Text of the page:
MusicalFare Theatre

Eileen Elibol, WNED|WBFO

The 25th anniversary celebration for Theater Talk at the WNED|WBFO studios was a huge success Monday as hundreds attended to enjoy various stars of local stages perform songs and skits to honor Anthony Chase and his long-time co-host Jim Santella.  Around town, THE CRUCIBLE at the Kavinoky moves beyond the same old (remember reading it in high school?) into powerful "adult" territory and VIOLET perfectly fits the MusicalFare space with a stunning cast.

shawfest.ca

The 2017-2018 theater season has begun with the first of our Curtain Up! plays: PETER AND THE STARCATCHER: A GROWNUPS' PREQUEL TO PETER PAN directed by Chris Kelly, starring Renee Landrigan as "Molly" and Jesse Tiebor as "The Boy/Peter Pan"," two of the twelve actors who take on 100 roles.

N.Y. Times

Did you know that Jerry Lewis got his theatrical start in Buffalo? At the age of 16 he was booed at a (now-gone) Burlesque house, but went back out on stage and started on the road to stardom.


Americans for the Arts

The economic power of Western New York's arts community is detailed in a new study from Americans for the Arts, which estimates a $352 million regional impact.


In 1967 Detroit, brother and sister Lank and Chelle find their lives upended by a mysterious woman and as their family falls apart, the '67 riots tear their city apart as well. DETROIT'67 opens tonight at the Bratton Theater at the Chautauqua Institution.

MusicalFare

It's obvious that oodles of love and affection and time, that precious commodity, went into getting the new musical PRETTY FUNNY ready for its premiere.

Rosalind Cramer, Theatre of Youth co-founder, passed away last week at the age of 81. She was also instrumental in founding MusicalFare Theatre, housed on the Daemen College (formerly "Rosary Hill") campus, where she taught theater. And this week there's more discussion of THE TRIAL OF TRAYVON MARTIN at the Manny Fried Theatre.

On this week's Theater Talk, Anthony discusses the difficulties with mounting a review such as SOPHISTICATED LADIES now at MusicalFare, Peter shares a moment while watching Eric Rawski and Caitlin Coleman in STEVE, and both agree on Theater of Youth's THE SHAKESPEARE STEALER.

Kelly Meg Brennan holds the eerily lit venue at 44 17th Street in Buffalo for 80 ripping minutes as she portrays over 20 characters in a one-woman monologue portraying the last night of Jack the Ripper's final victim, Mary Jane Kelly. Speaking to an unseen person (Jack, himself?) she describes her life and the circumstances that brought her to her present situation, an "unfortunate" as the Victoria press called sex workers. It's not about Jack, though. It's about Mary and Ms. Brennan has the audience wrapped around her little finger in wrapt attention. If they don't extend the run, it will close on Saturday.  Meanwhile, on Main Street three first rate productions keep audiences in their seats.  MRS. WARREN'S PROFESSION takes on the topic of sex workers and presents various ethical points of view at Shea's 710 Theatre,  EQUUS presents repressed sexuality at Irish Classical, and AN AMERICAN IN PARIS beautifully weaves the music of George Gershwin through the Broadway musical with stunning sets at Shea's. And, for an evening of nostalgia with a few surprises, treat yourself to Debbie Pappas's beautiful voice in TENDERLY: THE ROSEMARY CLOONEY MUSICAL.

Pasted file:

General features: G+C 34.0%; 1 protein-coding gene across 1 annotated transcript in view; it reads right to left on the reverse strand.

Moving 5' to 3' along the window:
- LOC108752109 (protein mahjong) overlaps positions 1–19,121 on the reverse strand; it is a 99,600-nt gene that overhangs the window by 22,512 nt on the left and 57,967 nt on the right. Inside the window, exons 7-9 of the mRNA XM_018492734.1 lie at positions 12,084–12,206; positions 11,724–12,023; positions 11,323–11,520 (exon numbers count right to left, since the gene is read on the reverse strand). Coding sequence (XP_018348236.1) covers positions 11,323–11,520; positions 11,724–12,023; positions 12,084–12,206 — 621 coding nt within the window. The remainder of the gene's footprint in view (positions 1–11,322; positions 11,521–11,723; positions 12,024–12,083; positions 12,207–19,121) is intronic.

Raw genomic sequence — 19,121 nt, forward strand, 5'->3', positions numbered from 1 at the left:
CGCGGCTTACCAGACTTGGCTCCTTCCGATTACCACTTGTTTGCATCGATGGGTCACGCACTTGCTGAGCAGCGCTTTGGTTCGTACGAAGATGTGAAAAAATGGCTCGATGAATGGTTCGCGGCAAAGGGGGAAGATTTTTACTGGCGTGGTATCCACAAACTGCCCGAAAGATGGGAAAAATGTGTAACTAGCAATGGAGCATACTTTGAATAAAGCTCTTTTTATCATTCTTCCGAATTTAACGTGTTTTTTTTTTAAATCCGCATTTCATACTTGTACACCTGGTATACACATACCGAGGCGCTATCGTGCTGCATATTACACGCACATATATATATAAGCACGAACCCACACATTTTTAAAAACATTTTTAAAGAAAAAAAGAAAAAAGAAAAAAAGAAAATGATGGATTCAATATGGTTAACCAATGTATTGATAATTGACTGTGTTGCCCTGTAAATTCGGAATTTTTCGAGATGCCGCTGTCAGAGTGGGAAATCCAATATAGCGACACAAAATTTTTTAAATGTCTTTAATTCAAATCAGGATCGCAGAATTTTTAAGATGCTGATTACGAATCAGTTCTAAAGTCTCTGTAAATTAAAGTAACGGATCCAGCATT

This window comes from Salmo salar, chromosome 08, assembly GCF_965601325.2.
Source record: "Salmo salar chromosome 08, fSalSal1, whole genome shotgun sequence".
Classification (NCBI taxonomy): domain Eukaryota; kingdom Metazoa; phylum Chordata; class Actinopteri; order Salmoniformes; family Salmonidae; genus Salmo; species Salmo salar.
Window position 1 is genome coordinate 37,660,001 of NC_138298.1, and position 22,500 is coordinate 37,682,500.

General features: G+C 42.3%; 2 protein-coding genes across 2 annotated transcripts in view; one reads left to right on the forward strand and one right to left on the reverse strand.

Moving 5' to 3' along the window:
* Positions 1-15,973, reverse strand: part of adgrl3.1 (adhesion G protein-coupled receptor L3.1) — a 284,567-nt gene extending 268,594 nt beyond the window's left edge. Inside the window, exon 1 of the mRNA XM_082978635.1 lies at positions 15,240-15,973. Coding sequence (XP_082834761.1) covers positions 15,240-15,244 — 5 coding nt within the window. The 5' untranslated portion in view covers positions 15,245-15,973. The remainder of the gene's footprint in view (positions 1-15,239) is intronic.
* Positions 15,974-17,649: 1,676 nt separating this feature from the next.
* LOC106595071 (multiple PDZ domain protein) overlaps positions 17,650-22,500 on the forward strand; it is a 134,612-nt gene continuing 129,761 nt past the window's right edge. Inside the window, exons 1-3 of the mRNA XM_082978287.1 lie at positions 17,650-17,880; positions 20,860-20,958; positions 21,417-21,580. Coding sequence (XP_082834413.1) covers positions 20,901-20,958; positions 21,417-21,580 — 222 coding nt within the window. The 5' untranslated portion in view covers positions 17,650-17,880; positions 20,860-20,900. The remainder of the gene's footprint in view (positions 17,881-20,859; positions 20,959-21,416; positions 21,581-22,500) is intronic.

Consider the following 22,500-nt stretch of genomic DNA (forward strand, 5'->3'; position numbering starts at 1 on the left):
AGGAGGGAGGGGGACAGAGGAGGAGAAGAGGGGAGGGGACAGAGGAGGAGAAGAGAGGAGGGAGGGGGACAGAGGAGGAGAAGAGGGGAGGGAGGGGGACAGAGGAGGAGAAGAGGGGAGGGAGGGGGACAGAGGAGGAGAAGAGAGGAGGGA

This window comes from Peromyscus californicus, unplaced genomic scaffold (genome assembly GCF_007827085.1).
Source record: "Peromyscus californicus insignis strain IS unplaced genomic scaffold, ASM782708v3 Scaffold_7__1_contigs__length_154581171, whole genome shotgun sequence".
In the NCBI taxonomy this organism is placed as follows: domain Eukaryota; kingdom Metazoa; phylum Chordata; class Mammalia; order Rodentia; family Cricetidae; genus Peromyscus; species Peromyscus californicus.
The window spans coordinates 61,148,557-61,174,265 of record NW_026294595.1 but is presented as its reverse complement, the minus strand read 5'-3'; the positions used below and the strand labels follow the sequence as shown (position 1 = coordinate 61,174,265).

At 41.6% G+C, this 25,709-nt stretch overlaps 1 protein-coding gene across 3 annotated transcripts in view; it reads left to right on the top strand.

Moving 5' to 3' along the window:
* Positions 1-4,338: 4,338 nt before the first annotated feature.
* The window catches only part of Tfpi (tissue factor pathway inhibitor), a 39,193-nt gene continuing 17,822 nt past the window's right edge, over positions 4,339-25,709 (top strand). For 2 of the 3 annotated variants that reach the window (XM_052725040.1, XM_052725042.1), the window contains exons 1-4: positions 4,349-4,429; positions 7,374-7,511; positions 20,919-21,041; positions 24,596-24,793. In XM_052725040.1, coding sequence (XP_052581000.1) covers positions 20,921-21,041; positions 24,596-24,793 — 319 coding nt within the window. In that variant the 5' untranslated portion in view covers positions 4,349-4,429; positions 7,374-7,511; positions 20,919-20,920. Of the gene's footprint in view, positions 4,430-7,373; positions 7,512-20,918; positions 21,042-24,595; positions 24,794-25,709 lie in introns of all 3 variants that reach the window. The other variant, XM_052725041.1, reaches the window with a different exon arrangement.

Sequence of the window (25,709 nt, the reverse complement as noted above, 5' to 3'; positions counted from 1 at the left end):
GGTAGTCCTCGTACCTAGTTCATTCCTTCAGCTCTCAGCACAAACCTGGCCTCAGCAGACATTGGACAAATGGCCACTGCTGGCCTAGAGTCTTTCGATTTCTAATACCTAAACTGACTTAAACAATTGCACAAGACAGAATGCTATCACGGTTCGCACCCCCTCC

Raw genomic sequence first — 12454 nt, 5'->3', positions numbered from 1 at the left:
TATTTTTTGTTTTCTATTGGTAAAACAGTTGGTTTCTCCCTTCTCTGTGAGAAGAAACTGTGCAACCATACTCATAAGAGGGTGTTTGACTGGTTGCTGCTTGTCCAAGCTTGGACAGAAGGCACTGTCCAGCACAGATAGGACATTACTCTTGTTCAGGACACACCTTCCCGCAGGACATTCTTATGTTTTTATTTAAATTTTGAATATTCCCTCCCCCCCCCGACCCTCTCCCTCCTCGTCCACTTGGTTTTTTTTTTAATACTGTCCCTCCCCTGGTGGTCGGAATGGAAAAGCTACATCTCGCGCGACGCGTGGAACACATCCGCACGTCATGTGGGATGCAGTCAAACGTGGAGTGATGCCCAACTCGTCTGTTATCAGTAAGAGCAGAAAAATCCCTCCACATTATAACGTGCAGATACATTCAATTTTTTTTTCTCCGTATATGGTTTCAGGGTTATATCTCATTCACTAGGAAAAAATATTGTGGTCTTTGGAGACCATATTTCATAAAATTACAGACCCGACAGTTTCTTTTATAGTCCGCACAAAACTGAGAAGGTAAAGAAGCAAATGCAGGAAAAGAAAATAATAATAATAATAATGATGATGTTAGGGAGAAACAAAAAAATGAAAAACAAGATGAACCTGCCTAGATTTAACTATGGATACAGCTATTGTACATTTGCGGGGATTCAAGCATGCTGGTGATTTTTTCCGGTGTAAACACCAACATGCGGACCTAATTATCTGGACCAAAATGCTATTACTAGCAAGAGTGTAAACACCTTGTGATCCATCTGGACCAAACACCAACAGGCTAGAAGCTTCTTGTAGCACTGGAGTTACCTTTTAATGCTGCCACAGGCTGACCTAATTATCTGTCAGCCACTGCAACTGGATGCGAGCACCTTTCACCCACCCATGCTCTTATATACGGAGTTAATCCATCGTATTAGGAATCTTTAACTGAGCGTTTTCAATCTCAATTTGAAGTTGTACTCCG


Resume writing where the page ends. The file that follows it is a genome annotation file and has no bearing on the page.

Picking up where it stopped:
Photography by David Hou.

At the Stratford Festival in Ontario, THE HYPOCHONDDRIAC,  based on THE IMAGINARY INVALID by Molière, is a new version of that classic by Richard Bean with lots of gags and a bit of history, too, as Argon is being played by "Moliere" himself.

Photography by David Hou.

Antoni Cimolino's direction of Shakespeare's MACBETH at the Stratford Festival has been so well received that it's been extended to November 5.

Michael Murphy of the highly regarded Old Globe Theatre in San Diego has been chosen as successor to Anthony Conte, president of Shea's Performing Arts Center (and the Smith Theatre and Shea's 710 Main). 

This week we have three openings to celebrate! Tonight, it's THE PROFANE, a play by Zayd Dohrn, presented by Chautauqua Theater Company, directed by Vivienne Benesch.

This Tuesday, Shakespeare in Delaware Park uses their "down time" between shows (The Winter's Tale ends Sunday night, July 17 and The Taming of the Shrew opens on July 28) to "put on a show" with the Buffalo Philharmonic Orchestra.

If you want to see strong women on stage, this is the time. Michele Marie Roberts stars in Tim Rice & Andrew Lloyd Webber's EVITA now at MusicalFare Theatre in Amherst through August 7. Across town, Lisa Vitrano takes charge as Paulina who speaks truth to power in THE WINTER'S TALE at Shakespeare in Delaware Park (through July 17).